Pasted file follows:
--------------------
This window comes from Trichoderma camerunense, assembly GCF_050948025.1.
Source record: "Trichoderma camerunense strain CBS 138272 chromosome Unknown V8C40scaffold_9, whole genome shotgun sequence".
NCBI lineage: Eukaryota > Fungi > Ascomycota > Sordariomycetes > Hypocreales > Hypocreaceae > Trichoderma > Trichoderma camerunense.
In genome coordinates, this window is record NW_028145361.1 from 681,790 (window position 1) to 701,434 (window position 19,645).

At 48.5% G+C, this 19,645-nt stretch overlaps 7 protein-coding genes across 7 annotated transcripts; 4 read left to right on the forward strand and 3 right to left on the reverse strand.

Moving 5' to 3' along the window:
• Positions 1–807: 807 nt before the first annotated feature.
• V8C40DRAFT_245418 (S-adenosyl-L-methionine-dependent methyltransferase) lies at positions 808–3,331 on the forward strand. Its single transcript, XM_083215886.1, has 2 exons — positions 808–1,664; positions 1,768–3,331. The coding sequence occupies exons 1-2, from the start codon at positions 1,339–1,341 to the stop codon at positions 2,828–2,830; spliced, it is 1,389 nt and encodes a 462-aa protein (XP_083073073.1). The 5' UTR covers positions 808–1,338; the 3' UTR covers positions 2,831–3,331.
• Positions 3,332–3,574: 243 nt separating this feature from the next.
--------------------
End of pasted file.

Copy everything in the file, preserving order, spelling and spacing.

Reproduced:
This window comes from Trichoderma camerunense, assembly GCF_050948025.1.
Source record: "Trichoderma camerunense strain CBS 138272 chromosome Unknown V8C40scaffold_9, whole genome shotgun sequence".
NCBI lineage: Eukaryota > Fungi > Ascomycota > Sordariomycetes > Hypocreales > Hypocreaceae > Trichoderma > Trichoderma camerunense.
In genome coordinates, this window is record NW_028145361.1 from 681,790 (window position 1) to 701,434 (window position 19,645).

At 48.5% G+C, this 19,645-nt stretch overlaps 7 protein-coding genes across 7 annotated transcripts; 4 read left to right on the forward strand and 3 right to left on the reverse strand.

Moving 5' to 3' along the window:
• Positions 1–807: 807 nt before the first annotated feature.
• V8C40DRAFT_245418 (S-adenosyl-L-methionine-dependent methyltransferase) lies at positions 808–3,331 on the forward strand. Its single transcript, XM_083215886.1, has 2 exons — positions 808–1,664; positions 1,768–3,331. The coding sequence occupies exons 1-2, from the start codon at positions 1,339–1,341 to the stop codon at positions 2,828–2,830; spliced, it is 1,389 nt and encodes a 462-aa protein (XP_083073073.1). The 5' UTR covers positions 808–1,338; the 3' UTR covers positions 2,831–3,331.
• Positions 3,332–3,574: 243 nt separating this feature from the next.